Our Republican Party must fight alongside these Americans as well. We must end crony capitalism by fighting the policies that allow it to flourish. We must fix our festering problems by holding our bloated, inept government bureaucracy accountable. Republicans must stand for conservative principles that lift people up and recognize all Americans have the right to fulfill their God-given potential.
To young girls and women across the country, I say: do not let others define you. Do not listen to anyone who says you have to vote a certain way or for a certain candidate because you’re a woman. That is not feminism. Feminism doesn’t shut down conversations or threaten women. It is not about ideology. It is not a weapon to wield against your political opponent. A feminist is a woman who lives the life she chooses and uses all her God-given gifts. And always remember that a leader is not born, but made. Choose leadership.
As I have said to the many wonderful Americans I have met throughout this campaign, a leader is a servant whose highest calling is to unlock potential in others. I will continue to serve in order to restore citizen government to this great nation so that together we may fulfill our potential.
The high mucky-muck of the Republican establishment crowd, otherwise known as Dubya’s younger, less interesting brother.
Not since the failed candidacy of Howard Dean has an early front-runner in a Presidential race taken such a sustained beating in the polls. The once great, white hope of the Republican elitist class is now a single-digit joke whose big-money backers are starting to regret they ever laid eyes on this no-trick pony.
The radio host, turned minister, turned Governor, turned Presidential candidate, turned TV host, turned Presidential candidate again.
Why this man hasn’t started his own televangelist network by now is beyond me. He is clearly better suited to preach the Gospel of Jesus Christ on cable channel 287 than run for political office. At least as a TV pastor he’d be competitive in his chosen field of endeavor, instead of pointlessly clinging to his status as a second-tier political hack.
The Senator from Kentucky and middle child of former Congressman, libertarian Presidential candidate and prattling lunatic, Ron Paul.
Let’s face it, the only reason most people even know about this freshman lawmaker is because his father made a name for himself promoting pretty much the same policies that Rand has since adopted. Apparently, the nut doesn’t fall far from the nut-tree when it comes to blaming America for the rise of Muslim terrorism since the 1970s, and while the good doctor in question doesn’t seem nearly as crazy as his old man did when he ran for President, the things he says have just enough batshit mixed in with them to remind most of us why we’re not libertarians.
The morbidly obese Governor of New Jersey, former Obama rump-swab and RINO squish, otherwise known as El Jefe Grande.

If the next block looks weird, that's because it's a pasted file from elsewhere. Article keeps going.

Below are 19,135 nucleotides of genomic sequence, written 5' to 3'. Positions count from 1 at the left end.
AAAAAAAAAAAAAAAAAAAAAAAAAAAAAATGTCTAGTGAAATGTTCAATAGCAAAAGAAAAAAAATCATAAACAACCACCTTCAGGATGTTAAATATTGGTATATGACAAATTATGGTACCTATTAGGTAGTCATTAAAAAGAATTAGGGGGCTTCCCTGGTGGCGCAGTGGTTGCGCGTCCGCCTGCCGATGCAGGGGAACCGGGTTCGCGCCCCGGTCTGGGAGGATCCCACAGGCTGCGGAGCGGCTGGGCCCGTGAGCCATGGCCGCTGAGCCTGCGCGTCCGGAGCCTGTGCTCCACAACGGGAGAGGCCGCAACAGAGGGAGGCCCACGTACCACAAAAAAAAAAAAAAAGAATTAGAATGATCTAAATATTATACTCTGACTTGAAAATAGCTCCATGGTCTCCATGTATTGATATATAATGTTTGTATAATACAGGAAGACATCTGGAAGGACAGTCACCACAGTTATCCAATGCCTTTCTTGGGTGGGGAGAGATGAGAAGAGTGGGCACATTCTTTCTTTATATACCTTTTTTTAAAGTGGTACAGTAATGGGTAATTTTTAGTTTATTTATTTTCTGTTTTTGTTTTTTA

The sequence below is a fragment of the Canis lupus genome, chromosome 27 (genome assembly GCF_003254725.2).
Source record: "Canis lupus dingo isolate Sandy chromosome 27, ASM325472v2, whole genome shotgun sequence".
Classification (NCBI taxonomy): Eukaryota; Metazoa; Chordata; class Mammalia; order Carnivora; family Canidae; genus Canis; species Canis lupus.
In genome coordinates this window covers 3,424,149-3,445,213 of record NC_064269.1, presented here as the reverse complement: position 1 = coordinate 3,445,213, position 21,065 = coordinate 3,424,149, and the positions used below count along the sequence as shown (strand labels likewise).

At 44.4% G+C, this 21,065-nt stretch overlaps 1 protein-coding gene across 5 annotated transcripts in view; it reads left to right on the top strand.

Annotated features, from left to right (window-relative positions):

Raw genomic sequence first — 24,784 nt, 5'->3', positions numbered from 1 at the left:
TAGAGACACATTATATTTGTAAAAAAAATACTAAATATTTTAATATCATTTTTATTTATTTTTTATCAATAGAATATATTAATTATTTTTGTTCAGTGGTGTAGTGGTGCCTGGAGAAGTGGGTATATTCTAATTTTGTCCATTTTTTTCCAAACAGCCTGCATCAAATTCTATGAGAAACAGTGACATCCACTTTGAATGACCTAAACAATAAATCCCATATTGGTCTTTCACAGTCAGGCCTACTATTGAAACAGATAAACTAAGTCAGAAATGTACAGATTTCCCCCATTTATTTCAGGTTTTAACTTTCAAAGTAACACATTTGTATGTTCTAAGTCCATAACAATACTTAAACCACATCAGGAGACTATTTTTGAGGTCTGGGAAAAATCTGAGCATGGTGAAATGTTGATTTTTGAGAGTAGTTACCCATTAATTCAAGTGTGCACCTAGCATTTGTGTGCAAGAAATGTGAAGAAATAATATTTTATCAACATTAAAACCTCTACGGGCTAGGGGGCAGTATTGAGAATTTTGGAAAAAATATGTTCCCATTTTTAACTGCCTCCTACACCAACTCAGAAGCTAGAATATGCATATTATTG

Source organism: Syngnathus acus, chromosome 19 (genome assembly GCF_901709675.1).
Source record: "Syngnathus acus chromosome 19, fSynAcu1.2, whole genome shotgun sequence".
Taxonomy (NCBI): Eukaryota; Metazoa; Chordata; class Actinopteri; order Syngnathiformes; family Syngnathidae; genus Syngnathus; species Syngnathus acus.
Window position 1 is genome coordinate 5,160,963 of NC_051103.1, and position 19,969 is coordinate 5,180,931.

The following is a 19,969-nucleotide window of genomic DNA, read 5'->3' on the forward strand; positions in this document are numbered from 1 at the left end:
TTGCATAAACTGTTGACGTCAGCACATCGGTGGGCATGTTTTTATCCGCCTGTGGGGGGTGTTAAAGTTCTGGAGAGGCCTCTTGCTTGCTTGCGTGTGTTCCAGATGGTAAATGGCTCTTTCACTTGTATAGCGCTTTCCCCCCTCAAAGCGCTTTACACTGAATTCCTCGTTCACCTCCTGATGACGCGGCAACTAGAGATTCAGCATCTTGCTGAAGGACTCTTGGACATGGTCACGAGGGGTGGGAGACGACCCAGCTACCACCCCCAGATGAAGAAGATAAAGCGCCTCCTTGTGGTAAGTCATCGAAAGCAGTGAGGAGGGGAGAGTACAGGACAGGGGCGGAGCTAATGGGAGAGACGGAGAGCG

He’s big, he’s fat and he’s loud. Okay, so he’d make a great Ralph Kramden if CBS ever decides to bring back ‘The Honeymooners’, but beyond that, he’s a waste of space… WAY too much space. Did I mention he’s really fat?
The former corporate CEO, failed Senatorial candidate and fake conservative, whose only claim to fame is that she managed to turn a largely destructive business career into a multi-million dollar personal fortune.
What can I say about this woman that Donald Trump hasn’t already said in far more entertaining and sexist terms before? Hmmm… well, for starters she’s the single most left-leaning candidate on the GOP debate stage, despite her well-rehearsed assertions to the contrary. In essence, she’s a would-be Susan Collins pretending to be the next Sarah Palin, only she doesn’t have the credibility or the gams of Mama Grizzly.
The extremely annoying Governor of Ohio, former Congressman, former TV host and snarky know-it-all, otherwise known as the guy who just won’t shut the fuck up already.
To say this man is irksome would be an insult to irks everywhere. I’d add more, but I’m too irritated by the very thought of this idiot to continue insulting him right now.
The former Congressman, former Senator and former Presidential candidate from Pennsylvania who can’t seem to understand why a sweater vest is not a viable substitute for charisma.
Ya know, there was a time when I honestly believed that Mr. Santorum would evolve into a credible, top-shelf candidate for President one day. That was over a decade ago, and now I’m convinced that – like stupid – you just can’t fix boring. The upside is that Mr. Rogers’ old job is still wide open.
The former Mayor of Peekskill, New York, former State Assemblyman, former State Senator and former Governor, who, despite being in politics since 1981 has yet to garner the name recognition of your average, small-town Comptroller.
Just the fact that this assclown has bothered to stay in the game longer than superior candidates like Rick Perry and Bobby Jindal makes me want to smack him over the head with a plastic snow shovel. Cripes, George, you’re not even gaining traction at the kiddie-table debates anymore. If you look in the dictionary, there’s a picture of Lindsey Graham right next to the word ‘pathetic’. Why? Because you’ve yet to rise to the level of pathetic. You are a catastrophic loser, George, yet you need not lament your absolute failure. After all, very few people have even noticed so far.
NOTE: It has just come to my attention that Lonesome George dropped out of the race last week. Gee, how could I have possibly missed that? (sarcasm off)